https://doi.org/10.1007/s10615-015-0521-x DOI: https://doi.org/10.1007/s10615-015-0521-x

Kothari, C. (2017). Research methodology methods and techniques. New Age International (P) Ltd., Publishers, 91.

Lam, J. (2015, July). Collaborative learning using social media tools in a blended learning course. In International conference on hybrid learning and continuing education (pp. 187-198). Springer, Cham.

https://doi.org/10.1007/978-3-319-20621-9_15 DOI: https://doi.org/10.1007/978-3-319-20621-9_15

Liu, C. Y., Wu, C. J., Wong, W. K., Lien, Y. W., & Chao, T. K. (2017). Scientific modeling with mobile devices in high school physics labs. Computers & Education, 105, 44-56.

https://doi.org/10.1016/j.compedu.2016.11.004 DOI: https://doi.org/10.1016/j.compedu.2016.11.004

Manisha, P. (2012). Leukemia: a review article. International Journal of Advanced Research in Pharmaceutical & Bio Sciences, 1(4), 397-408.

Minishi-Majanja, M. K., & Kiplang'at, J. (2005). The diffusion of innovations theory as a theoretical framework in library and information science research. South African journal of libraries and information science, 71(3), 211-224.

https://doi.org/10.7553/71-3-586 DOI: https://doi.org/10.7553/71-3-586

Papadopoulos, P., Natsis, A., & Obwegeser, N. (2018, June). Response Justifications as Feedback in Clicker Activities: A Case Study on Student Performance and Calibration. In EdMedia+ Innovate Learning (pp. 408-413). Association for the Advancement of Computing in Education (AACE).

Quintana, M. G. B., & Zambrano, E. P. (2014). E-mentoring: The effects on pedagogical training of rural teachers with complex geographical accesses. Computers in Human Behavior, 30, 629-636.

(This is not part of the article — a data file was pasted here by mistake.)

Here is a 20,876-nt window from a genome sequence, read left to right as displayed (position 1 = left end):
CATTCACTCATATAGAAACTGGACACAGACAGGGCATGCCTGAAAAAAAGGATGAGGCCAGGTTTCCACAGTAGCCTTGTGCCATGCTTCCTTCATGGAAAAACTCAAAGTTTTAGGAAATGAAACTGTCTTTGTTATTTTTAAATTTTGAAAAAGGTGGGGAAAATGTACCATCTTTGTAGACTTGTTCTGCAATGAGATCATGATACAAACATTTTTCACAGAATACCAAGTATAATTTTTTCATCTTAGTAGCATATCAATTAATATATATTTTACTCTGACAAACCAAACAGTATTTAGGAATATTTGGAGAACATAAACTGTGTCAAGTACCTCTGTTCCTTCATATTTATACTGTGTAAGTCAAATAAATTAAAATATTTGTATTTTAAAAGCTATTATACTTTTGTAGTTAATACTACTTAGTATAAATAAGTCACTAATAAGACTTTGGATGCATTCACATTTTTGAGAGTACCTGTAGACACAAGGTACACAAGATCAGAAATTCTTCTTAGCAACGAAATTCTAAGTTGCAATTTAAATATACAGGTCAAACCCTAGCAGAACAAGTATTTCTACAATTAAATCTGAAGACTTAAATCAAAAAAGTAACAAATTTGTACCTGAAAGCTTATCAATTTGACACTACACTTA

https://doi.org/10.1016/j.chb.2013.07.042 DOI: https://doi.org/10.1016/j.chb.2013.07.042

Semela, T. (2010). Who Is Joining Physics and Why? Factors Influencing the Choice of Physics among Ethiopian University Students. International Journal of Environmental and Science Education, 5(3), 319-340.

Smith, M. K., & Knight, J. K. (2020). Clickers in the Biology Classroom: Strategies for Writing and Effectively Implementing Clicker Questions That Maximize Student Learning. In Active Learning in College Science (pp. 141-158). Springer, Cham.

https://doi.org/10.1007/978-3-030-33600-4_10 DOI: https://doi.org/10.1007/978-3-030-33600-4_10

Stowell, J. I., & Gostjev, F. A. (2018). Immigration and Crime Rates: Lasting Trends and New Understandings. In Routledge Handbook on Immigration and Crime (pp. 81-92). Routledge.

https://doi.org/10.4324/9781317211563-7 DOI: https://doi.org/10.4324/9781317211563-7

Villers, R. (2007). The six C's framework for e-learning. N. Buzzetto-More, Advanced principles of effective e-learning, 1-25. Informing Science Press

Wu, Y. C. J., Wu, T., & Li, Y. (2019). Impact of using classroom response systems on students' entrepreneurship learning experience. Computers in Human Behavior, 92, 634-645.

https://doi.org/10.1016/j.chb.2017.08.013 DOI: https://doi.org/10.1016/j.chb.2017.08.013

Yamane, T., & Israel, G. D. (1992). Determining sample size. Program evaluation and organizational development, Florida cooperative extension service. Gainesville (FL): Institute of Food and Agricultural Sciences, University of Florida.

Zamani, G., & Rezvani, R. (2015). 'HOTS'in Iran's Official Textbooks: Implications for Material Design and Student Learning. Journal of Applied Linguistics and Language Research, 2(5), 138-151.




How to Cite

Okono, E., Abenga, E., & Ayoti, C. (2023). Leveraging on Virtual Laboratory-Based Instruction to Achieve Active Classroom Interaction in Teaching and Learning of Physics in Secondary Schools in Kenya. African Journal of Empirical Research, 4(2), 1152–1156. https://doi.org/10.51867/ajernet.4.2.117